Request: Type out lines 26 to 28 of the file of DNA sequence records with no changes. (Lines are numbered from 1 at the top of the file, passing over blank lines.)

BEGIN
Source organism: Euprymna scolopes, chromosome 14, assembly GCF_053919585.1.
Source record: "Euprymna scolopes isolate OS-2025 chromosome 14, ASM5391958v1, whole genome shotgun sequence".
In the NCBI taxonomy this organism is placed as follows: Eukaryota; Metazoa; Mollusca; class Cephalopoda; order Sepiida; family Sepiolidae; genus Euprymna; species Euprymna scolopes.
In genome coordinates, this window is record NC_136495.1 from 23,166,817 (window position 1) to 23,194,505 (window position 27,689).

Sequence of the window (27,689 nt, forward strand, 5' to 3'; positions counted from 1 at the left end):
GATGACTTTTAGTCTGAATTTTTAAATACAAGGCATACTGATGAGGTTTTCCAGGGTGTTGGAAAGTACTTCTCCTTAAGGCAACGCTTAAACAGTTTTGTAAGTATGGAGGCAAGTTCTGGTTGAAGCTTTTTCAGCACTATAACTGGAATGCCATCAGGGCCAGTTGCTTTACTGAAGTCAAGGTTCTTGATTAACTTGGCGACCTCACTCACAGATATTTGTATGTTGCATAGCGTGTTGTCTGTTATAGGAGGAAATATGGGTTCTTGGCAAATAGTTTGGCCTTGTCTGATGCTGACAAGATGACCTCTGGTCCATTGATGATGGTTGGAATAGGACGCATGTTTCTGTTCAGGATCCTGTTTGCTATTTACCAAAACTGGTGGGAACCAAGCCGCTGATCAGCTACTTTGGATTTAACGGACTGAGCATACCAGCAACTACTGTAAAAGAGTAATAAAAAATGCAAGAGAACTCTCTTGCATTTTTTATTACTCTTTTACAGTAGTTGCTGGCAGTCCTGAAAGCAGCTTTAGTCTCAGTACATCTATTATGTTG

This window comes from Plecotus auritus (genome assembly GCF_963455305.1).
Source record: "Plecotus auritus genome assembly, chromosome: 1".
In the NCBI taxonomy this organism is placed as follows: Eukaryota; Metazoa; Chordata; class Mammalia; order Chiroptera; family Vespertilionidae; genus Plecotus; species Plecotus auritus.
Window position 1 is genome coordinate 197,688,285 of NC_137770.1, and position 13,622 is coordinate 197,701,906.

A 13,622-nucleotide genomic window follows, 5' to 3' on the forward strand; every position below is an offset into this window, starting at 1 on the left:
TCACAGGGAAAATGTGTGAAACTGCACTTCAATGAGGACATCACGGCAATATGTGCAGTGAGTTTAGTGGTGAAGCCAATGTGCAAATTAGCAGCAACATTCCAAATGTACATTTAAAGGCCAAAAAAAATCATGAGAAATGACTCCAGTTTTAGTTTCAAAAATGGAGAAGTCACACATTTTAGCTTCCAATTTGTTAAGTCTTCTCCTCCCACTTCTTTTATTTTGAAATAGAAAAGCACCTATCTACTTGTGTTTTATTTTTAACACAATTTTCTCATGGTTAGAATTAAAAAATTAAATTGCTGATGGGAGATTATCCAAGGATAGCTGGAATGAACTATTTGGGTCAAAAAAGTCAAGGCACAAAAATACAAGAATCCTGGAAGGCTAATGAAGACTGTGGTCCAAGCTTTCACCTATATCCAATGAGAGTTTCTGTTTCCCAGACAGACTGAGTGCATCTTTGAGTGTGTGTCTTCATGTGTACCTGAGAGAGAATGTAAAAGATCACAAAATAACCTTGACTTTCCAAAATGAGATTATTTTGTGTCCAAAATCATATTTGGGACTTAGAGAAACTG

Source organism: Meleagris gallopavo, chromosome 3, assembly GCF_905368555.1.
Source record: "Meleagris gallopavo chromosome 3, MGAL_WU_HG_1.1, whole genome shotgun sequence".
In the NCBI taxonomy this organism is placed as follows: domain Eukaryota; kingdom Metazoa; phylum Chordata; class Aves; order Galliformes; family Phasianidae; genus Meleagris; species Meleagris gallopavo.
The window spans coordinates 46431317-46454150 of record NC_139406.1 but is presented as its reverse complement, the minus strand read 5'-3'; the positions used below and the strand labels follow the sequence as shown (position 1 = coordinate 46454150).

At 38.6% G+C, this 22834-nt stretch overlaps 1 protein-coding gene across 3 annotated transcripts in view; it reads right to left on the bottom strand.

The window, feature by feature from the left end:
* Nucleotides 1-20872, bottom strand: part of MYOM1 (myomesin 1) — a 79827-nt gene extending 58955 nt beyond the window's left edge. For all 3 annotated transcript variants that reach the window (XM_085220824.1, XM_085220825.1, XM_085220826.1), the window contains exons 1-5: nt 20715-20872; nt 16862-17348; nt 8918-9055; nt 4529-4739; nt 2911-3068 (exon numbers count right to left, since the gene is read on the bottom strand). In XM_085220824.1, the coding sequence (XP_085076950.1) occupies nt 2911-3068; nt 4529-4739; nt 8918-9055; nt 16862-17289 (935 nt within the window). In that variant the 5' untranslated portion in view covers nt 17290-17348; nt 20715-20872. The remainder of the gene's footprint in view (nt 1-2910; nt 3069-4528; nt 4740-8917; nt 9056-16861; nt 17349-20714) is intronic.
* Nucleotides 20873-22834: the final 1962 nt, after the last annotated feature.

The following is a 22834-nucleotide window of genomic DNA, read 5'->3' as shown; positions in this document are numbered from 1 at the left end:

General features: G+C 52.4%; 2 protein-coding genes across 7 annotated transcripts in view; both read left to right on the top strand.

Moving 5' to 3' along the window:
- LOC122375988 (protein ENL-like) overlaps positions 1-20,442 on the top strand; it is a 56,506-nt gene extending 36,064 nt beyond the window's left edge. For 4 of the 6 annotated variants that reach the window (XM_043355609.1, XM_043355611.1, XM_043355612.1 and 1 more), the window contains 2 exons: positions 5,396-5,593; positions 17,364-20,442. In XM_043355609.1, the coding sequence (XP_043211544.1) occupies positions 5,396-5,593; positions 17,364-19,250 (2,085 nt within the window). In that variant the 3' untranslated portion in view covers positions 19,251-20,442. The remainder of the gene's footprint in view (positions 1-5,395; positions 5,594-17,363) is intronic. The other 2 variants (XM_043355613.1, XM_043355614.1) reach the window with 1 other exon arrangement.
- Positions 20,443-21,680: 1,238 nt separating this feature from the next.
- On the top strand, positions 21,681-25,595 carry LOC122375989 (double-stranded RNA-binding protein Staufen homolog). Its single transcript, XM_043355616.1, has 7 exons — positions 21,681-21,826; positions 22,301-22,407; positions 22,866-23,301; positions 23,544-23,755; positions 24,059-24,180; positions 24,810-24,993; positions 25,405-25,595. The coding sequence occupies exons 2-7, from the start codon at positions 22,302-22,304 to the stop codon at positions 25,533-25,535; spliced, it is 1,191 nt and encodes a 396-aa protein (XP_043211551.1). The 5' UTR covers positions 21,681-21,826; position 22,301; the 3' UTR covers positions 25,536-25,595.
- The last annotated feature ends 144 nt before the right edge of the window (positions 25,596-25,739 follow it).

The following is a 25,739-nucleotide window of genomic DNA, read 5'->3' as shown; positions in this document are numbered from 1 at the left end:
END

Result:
- On the top strand, positions 21,681-25,595 carry LOC122375989 (double-stranded RNA-binding protein Staufen homolog). Its single transcript, XM_043355616.1, has 7 exons — positions 21,681-21,826; positions 22,301-22,407; positions 22,866-23,301; positions 23,544-23,755; positions 24,059-24,180; positions 24,810-24,993; positions 25,405-25,595. The coding sequence occupies exons 2-7, from the start codon at positions 22,302-22,304 to the stop codon at positions 25,533-25,535; spliced, it is 1,191 nt and encodes a 396-aa protein (XP_043211551.1). The 5' UTR covers positions 21,681-21,826; position 22,301; the 3' UTR covers positions 25,536-25,595.
- The last annotated feature ends 144 nt before the right edge of the window (positions 25,596-25,739 follow it).

The following is a 25,739-nucleotide window of genomic DNA, read 5'->3' as shown; positions in this document are numbered from 1 at the left end: